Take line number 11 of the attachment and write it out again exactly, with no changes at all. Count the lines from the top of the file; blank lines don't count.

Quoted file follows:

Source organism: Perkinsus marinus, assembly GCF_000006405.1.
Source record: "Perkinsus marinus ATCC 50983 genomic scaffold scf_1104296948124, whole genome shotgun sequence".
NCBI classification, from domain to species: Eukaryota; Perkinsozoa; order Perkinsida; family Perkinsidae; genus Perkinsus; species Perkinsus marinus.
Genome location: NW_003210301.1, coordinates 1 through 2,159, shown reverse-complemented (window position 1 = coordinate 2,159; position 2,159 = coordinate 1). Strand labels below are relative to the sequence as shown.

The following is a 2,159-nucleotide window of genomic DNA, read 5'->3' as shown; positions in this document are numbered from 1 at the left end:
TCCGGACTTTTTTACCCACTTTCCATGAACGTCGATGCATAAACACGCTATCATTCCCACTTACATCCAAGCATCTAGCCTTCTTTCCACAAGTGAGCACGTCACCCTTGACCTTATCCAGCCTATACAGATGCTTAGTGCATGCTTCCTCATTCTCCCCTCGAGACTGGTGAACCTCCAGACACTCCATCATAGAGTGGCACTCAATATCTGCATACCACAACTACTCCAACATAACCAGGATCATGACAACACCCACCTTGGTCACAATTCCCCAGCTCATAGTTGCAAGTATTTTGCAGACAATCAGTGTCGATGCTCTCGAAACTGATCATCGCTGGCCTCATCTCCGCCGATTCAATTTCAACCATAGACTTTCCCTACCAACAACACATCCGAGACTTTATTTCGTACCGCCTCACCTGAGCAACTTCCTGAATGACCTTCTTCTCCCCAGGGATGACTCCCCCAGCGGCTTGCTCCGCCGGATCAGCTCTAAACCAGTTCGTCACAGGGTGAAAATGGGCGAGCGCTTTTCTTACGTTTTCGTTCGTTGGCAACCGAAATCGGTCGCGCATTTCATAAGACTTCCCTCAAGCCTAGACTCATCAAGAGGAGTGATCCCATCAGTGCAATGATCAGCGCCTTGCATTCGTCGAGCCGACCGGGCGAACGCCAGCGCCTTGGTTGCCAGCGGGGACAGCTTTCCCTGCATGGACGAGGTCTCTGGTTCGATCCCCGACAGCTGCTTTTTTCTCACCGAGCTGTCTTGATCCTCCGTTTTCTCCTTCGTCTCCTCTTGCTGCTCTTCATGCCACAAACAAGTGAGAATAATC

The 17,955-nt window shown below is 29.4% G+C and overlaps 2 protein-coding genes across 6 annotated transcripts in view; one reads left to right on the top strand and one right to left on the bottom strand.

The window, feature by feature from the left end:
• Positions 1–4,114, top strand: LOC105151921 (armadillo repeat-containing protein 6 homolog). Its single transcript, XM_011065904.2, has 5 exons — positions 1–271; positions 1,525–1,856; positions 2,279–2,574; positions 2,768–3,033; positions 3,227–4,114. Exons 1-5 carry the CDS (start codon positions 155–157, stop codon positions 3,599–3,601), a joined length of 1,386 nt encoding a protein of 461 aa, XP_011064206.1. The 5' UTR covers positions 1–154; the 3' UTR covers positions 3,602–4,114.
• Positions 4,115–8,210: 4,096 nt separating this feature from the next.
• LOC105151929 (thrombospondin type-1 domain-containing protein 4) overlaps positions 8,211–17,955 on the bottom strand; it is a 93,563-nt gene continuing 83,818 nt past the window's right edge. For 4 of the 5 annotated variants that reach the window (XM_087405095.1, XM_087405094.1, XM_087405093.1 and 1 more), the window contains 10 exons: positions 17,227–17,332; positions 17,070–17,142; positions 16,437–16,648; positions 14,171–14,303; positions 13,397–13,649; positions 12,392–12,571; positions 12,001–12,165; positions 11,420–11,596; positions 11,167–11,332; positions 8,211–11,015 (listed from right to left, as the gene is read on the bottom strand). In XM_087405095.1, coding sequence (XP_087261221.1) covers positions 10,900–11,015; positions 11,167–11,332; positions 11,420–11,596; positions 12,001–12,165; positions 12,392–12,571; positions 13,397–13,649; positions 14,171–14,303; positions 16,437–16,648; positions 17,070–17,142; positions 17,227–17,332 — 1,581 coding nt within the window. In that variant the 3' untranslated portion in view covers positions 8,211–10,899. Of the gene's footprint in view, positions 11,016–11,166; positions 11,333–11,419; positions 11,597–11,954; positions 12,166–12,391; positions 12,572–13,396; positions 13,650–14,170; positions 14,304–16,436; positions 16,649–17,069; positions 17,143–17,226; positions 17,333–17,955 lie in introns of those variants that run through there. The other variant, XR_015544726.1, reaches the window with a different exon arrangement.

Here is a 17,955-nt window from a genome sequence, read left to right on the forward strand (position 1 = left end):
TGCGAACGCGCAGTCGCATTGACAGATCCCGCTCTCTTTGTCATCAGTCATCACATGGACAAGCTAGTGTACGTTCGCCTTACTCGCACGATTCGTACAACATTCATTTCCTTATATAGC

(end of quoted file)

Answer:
• LOC105151929 (thrombospondin type-1 domain-containing protein 4) overlaps positions 8,211–17,955 on the bottom strand; it is a 93,563-nt gene continuing 83,818 nt past the window's right edge. For 4 of the 5 annotated variants that reach the window (XM_087405095.1, XM_087405094.1, XM_087405093.1 and 1 more), the window contains 10 exons: positions 17,227–17,332; positions 17,070–17,142; positions 16,437–16,648; positions 14,171–14,303; positions 13,397–13,649; positions 12,392–12,571; positions 12,001–12,165; positions 11,420–11,596; positions 11,167–11,332; positions 8,211–11,015 (listed from right to left, as the gene is read on the bottom strand). In XM_087405095.1, coding sequence (XP_087261221.1) covers positions 10,900–11,015; positions 11,167–11,332; positions 11,420–11,596; positions 12,001–12,165; positions 12,392–12,571; positions 13,397–13,649; positions 14,171–14,303; positions 16,437–16,648; positions 17,070–17,142; positions 17,227–17,332 — 1,581 coding nt within the window. In that variant the 3' untranslated portion in view covers positions 8,211–10,899. Of the gene's footprint in view, positions 11,016–11,166; positions 11,333–11,419; positions 11,597–11,954; positions 12,166–12,391; positions 12,572–13,396; positions 13,650–14,170; positions 14,304–16,436; positions 16,649–17,069; positions 17,143–17,226; positions 17,333–17,955 lie in introns of those variants that run through there. The other variant, XR_015544726.1, reaches the window with a different exon arrangement.